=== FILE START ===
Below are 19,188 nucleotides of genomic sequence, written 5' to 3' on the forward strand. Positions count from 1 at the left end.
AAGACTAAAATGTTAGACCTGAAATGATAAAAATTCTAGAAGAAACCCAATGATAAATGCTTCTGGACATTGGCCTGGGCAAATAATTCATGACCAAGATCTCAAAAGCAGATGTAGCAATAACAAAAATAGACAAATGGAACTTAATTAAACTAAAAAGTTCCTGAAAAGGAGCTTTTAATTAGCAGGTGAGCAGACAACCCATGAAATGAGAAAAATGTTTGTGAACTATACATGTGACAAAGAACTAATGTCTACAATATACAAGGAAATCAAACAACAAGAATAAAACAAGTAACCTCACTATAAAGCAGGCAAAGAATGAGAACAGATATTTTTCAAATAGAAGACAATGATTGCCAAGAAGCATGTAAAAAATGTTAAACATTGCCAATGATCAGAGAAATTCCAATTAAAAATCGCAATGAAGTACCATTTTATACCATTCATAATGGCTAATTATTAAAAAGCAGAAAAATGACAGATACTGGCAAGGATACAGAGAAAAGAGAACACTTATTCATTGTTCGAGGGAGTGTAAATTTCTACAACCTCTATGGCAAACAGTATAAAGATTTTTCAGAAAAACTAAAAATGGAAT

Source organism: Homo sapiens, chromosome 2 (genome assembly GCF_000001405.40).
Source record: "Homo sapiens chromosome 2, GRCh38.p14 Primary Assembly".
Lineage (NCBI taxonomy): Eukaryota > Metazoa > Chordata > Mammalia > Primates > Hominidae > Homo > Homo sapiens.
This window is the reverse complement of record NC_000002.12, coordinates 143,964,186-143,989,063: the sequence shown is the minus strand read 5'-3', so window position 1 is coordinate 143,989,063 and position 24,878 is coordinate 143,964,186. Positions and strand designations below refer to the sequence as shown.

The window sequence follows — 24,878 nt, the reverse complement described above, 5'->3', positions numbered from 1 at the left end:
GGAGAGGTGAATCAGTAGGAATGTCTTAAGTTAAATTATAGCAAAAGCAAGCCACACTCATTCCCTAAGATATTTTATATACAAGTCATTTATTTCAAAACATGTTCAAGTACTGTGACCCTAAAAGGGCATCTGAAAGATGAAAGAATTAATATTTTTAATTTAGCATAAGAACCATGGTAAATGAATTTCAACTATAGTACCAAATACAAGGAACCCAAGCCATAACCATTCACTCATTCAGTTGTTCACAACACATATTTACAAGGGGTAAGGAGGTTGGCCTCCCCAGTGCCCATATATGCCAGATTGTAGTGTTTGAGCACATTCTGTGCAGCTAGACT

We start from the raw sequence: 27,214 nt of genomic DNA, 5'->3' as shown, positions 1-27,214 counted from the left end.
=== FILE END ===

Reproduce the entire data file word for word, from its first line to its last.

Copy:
Below are 19,188 nucleotides of genomic sequence, written 5' to 3' on the forward strand. Positions count from 1 at the left end.
AAGACTAAAATGTTAGACCTGAAATGATAAAAATTCTAGAAGAAACCCAATGATAAATGCTTCTGGACATTGGCCTGGGCAAATAATTCATGACCAAGATCTCAAAAGCAGATGTAGCAATAACAAAAATAGACAAATGGAACTTAATTAAACTAAAAAGTTCCTGAAAAGGAGCTTTTAATTAGCAGGTGAGCAGACAACCCATGAAATGAGAAAAATGTTTGTGAACTATACATGTGACAAAGAACTAATGTCTACAATATACAAGGAAATCAAACAACAAGAATAAAACAAGTAACCTCACTATAAAGCAGGCAAAGAATGAGAACAGATATTTTTCAAATAGAAGACAATGATTGCCAAGAAGCATGTAAAAAATGTTAAACATTGCCAATGATCAGAGAAATTCCAATTAAAAATCGCAATGAAGTACCATTTTATACCATTCATAATGGCTAATTATTAAAAAGCAGAAAAATGACAGATACTGGCAAGGATACAGAGAAAAGAGAACACTTATTCATTGTTCGAGGGAGTGTAAATTTCTACAACCTCTATGGCAAACAGTATAAAGATTTTTCAGAAAAACTAAAAATGGAAT

Source organism: Homo sapiens, chromosome 2 (genome assembly GCF_000001405.40).
Source record: "Homo sapiens chromosome 2, GRCh38.p14 Primary Assembly".
Lineage (NCBI taxonomy): Eukaryota > Metazoa > Chordata > Mammalia > Primates > Hominidae > Homo > Homo sapiens.
This window is the reverse complement of record NC_000002.12, coordinates 143,964,186-143,989,063: the sequence shown is the minus strand read 5'-3', so window position 1 is coordinate 143,989,063 and position 24,878 is coordinate 143,964,186. Positions and strand designations below refer to the sequence as shown.

The window sequence follows — 24,878 nt, the reverse complement described above, 5'->3', positions numbered from 1 at the left end:
GGAGAGGTGAATCAGTAGGAATGTCTTAAGTTAAATTATAGCAAAAGCAAGCCACACTCATTCCCTAAGATATTTTATATACAAGTCATTTATTTCAAAACATGTTCAAGTACTGTGACCCTAAAAGGGCATCTGAAAGATGAAAGAATTAATATTTTTAATTTAGCATAAGAACCATGGTAAATGAATTTCAACTATAGTACCAAATACAAGGAACCCAAGCCATAACCATTCACTCATTCAGTTGTTCACAACACATATTTACAAGGGGTAAGGAGGTTGGCCTCCCCAGTGCCCATATATGCCAGATTGTAGTGTTTGAGCACATTCTGTGCAGCTAGACT

We start from the raw sequence: 27,214 nt of genomic DNA, 5'->3' as shown, positions 1-27,214 counted from the left end.